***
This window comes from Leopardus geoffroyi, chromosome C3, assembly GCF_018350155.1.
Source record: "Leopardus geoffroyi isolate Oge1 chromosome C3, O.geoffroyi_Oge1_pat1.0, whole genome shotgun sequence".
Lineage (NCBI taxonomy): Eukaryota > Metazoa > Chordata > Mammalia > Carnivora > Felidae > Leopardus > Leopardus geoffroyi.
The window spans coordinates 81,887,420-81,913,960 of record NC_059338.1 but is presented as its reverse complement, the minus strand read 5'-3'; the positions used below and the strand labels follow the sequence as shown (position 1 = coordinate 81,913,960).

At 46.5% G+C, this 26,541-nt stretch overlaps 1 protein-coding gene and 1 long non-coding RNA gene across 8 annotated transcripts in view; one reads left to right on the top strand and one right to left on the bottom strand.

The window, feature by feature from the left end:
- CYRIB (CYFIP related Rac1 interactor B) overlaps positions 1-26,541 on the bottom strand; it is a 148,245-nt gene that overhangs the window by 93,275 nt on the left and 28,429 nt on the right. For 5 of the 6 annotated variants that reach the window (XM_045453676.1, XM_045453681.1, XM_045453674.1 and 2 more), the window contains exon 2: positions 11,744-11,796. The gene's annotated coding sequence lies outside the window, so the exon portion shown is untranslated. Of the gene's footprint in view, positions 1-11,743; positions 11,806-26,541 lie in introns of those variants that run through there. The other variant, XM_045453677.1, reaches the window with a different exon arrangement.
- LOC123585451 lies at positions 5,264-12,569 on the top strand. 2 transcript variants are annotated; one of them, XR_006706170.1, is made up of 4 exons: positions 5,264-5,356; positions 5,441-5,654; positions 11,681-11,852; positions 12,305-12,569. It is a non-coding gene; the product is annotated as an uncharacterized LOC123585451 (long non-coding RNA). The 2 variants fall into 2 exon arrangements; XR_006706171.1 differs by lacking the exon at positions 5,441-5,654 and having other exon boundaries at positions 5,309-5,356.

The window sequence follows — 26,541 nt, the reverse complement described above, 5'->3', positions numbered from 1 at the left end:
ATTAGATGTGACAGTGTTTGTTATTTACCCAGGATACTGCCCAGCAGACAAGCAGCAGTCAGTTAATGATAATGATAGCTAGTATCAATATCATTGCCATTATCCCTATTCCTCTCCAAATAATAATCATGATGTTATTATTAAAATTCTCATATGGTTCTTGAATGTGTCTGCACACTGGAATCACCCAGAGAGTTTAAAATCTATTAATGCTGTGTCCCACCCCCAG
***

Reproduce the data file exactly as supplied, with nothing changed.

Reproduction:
This window comes from Leopardus geoffroyi, chromosome C3, assembly GCF_018350155.1.
Source record: "Leopardus geoffroyi isolate Oge1 chromosome C3, O.geoffroyi_Oge1_pat1.0, whole genome shotgun sequence".
Lineage (NCBI taxonomy): Eukaryota > Metazoa > Chordata > Mammalia > Carnivora > Felidae > Leopardus > Leopardus geoffroyi.
The window spans coordinates 81,887,420-81,913,960 of record NC_059338.1 but is presented as its reverse complement, the minus strand read 5'-3'; the positions used below and the strand labels follow the sequence as shown (position 1 = coordinate 81,913,960).

At 46.5% G+C, this 26,541-nt stretch overlaps 1 protein-coding gene and 1 long non-coding RNA gene across 8 annotated transcripts in view; one reads left to right on the top strand and one right to left on the bottom strand.

The window, feature by feature from the left end:
- CYRIB (CYFIP related Rac1 interactor B) overlaps positions 1-26,541 on the bottom strand; it is a 148,245-nt gene that overhangs the window by 93,275 nt on the left and 28,429 nt on the right. For 5 of the 6 annotated variants that reach the window (XM_045453676.1, XM_045453681.1, XM_045453674.1 and 2 more), the window contains exon 2: positions 11,744-11,796. The gene's annotated coding sequence lies outside the window, so the exon portion shown is untranslated. Of the gene's footprint in view, positions 1-11,743; positions 11,806-26,541 lie in introns of those variants that run through there. The other variant, XM_045453677.1, reaches the window with a different exon arrangement.
- LOC123585451 lies at positions 5,264-12,569 on the top strand. 2 transcript variants are annotated; one of them, XR_006706170.1, is made up of 4 exons: positions 5,264-5,356; positions 5,441-5,654; positions 11,681-11,852; positions 12,305-12,569. It is a non-coding gene; the product is annotated as an uncharacterized LOC123585451 (long non-coding RNA). The 2 variants fall into 2 exon arrangements; XR_006706171.1 differs by lacking the exon at positions 5,441-5,654 and having other exon boundaries at positions 5,309-5,356.

The window sequence follows — 26,541 nt, the reverse complement described above, 5'->3', positions numbered from 1 at the left end:
ATTAGATGTGACAGTGTTTGTTATTTACCCAGGATACTGCCCAGCAGACAAGCAGCAGTCAGTTAATGATAATGATAGCTAGTATCAATATCATTGCCATTATCCCTATTCCTCTCCAAATAATAATCATGATGTTATTATTAAAATTCTCATATGGTTCTTGAATGTGTCTGCACACTGGAATCACCCAGAGAGTTTAAAATCTATTAATGCTGTGTCCCACCCCCAG